Hiring. The hiring process is your company’s most important avenue of revenue. A solid employee will not only essentially pay for their own salary in the productivity they offer your brand, but they will double or triple their value as time goes forward and their projects take flight. On the flip side, an underperforming employee can cause a company deficit of up to 30% depending on their position and where they lapse.
Therefore, having a certain person on staff who knows how to conduct killer interviews is key to growing your company’s revenue.
However, not everyone has access to this “golden person” who can discern both personal and intellectual merit in candidates. (Perhaps this is the hire you’re looking to find!)
The following 9 strategies will help you learn to implement a hiring process that works for your brand’s culture, values, and revenue requirements.
1. Job Boards
Job boards are an excellent place for employers to create a mill of qualified candidates to choose from. By sifting through key skills and keywords, AI is able to do an objective preliminary screening to determine your candidate’s hireability. Sites like Indeed, Glassdoor, and LinkedIn are excellent preliminary places to locate potential employees, but these applications are only the beginning.
2. Preliminary Phone interview
AI cannot judge a person’s character which is why a preliminary phone interview gives you chance to “meet” with your candidate to gauge their personality before actually calling them into the office for an official interview. This process gives you the chance to clarify the job descriptors and to sniff out if the candidate’s resume and skills ring true in real life. This also gives you a chance to get a snippet of the candidate’s personality to see if they are coachable and a team player.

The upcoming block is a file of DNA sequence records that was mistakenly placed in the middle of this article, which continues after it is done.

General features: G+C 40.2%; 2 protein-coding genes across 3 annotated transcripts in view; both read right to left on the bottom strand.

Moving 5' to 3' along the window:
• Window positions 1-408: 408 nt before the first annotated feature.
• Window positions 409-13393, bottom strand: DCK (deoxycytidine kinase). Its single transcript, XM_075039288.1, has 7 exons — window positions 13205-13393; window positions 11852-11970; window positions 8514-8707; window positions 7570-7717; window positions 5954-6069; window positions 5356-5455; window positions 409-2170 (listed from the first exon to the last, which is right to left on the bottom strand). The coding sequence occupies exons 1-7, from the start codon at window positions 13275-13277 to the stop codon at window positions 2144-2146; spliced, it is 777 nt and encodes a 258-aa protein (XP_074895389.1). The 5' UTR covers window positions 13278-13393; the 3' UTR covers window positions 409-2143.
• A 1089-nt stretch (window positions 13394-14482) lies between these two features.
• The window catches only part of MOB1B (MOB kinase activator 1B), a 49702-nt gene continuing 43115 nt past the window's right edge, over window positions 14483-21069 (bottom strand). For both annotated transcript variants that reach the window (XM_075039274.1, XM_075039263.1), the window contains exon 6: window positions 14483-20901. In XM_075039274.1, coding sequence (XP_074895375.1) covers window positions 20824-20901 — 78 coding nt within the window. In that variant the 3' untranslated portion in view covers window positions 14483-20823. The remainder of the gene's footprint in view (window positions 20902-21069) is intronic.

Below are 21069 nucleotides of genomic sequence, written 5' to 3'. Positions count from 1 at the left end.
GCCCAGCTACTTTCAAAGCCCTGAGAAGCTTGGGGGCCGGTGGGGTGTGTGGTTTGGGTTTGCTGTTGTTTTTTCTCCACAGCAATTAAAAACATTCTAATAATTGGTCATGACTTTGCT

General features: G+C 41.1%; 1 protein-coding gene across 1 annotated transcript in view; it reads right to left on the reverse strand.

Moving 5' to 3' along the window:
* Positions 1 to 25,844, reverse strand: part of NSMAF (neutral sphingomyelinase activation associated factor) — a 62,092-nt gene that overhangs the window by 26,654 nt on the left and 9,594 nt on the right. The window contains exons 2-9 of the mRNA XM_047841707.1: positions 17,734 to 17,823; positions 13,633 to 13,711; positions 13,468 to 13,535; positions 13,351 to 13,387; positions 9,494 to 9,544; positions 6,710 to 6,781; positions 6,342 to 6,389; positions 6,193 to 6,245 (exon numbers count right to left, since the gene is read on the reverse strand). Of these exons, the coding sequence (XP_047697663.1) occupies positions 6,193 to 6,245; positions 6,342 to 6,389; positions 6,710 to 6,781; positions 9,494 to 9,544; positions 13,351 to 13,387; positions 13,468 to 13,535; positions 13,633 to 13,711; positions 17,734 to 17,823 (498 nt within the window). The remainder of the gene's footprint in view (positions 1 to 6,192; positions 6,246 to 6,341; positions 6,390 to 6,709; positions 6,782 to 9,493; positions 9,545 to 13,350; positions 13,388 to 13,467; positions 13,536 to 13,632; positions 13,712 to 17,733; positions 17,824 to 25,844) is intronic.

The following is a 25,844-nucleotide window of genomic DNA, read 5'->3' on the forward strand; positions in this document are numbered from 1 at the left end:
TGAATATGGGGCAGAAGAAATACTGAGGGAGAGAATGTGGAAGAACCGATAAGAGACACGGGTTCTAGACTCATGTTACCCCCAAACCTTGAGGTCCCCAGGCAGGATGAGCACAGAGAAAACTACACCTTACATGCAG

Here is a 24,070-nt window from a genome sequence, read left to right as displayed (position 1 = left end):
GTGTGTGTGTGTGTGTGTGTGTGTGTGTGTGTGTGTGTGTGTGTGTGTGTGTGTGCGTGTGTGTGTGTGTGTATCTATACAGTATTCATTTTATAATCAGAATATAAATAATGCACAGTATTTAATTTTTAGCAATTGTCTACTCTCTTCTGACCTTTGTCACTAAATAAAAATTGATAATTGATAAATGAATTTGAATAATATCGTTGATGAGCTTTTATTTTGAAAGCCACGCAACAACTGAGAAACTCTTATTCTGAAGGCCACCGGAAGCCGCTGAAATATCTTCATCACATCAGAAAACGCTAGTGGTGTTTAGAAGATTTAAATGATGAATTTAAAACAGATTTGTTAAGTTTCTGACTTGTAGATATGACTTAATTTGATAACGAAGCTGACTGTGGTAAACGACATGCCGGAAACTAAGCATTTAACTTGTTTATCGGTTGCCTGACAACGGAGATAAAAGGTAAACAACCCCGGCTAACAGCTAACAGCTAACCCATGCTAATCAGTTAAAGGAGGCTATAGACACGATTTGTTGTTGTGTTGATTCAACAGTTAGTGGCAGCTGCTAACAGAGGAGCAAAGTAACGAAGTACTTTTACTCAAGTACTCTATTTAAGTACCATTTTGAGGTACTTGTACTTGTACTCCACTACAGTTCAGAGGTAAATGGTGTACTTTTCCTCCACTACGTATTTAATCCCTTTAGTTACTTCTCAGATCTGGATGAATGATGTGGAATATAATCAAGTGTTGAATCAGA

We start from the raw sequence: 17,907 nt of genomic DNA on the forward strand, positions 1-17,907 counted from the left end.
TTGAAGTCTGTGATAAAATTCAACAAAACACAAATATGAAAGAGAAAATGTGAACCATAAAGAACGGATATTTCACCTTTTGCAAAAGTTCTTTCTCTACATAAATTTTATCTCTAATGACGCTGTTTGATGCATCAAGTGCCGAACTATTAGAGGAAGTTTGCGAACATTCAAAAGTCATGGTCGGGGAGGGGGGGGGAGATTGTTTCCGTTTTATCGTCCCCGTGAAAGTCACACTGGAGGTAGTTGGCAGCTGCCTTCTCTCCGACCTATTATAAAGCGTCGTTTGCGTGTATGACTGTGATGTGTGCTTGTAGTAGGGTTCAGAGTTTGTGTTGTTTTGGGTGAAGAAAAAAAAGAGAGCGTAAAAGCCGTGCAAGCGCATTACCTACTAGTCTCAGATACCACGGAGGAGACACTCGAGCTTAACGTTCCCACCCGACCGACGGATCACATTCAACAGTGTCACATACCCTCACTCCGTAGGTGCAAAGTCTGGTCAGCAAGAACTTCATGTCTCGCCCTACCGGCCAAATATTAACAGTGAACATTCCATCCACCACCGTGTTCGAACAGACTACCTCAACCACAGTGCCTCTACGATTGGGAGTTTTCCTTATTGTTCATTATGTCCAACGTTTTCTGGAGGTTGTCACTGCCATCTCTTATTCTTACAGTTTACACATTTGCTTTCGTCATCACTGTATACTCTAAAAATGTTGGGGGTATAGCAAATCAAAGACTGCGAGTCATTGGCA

3. Pre-Employment Candidate Testing
In addition to a preliminary phone interview, pre-employment candidate testing is an excellent resource to match potential candidates’ personalities with their skills to give you an objective projection of the candidate’s success rates and productivity. If you use a software of this type for all of your hires, you’ll also see how potential candidates will work with the current members of your team to gain a fuller picture of your team’s potential as a whole.
4. Qualify the Deliverability
During the physical interview process, be sure to qualify your potential candidates by outlining your expectations for the first 30, 60, and 90 days after hiring. Present your goals and potential issues that could cause snafus in the process and ask employees for an impromptu strategy for getting the projects back on track. While their answers will not be comprehensive, they will allow you to see the candidate’s initial problem-solving prowess. This will give you a good idea of how much of a team player they are, as well as how well they adhere to your company’s values, value personal growth, and several other personality traits which will make them a valuable member of your team.
5. Be yourself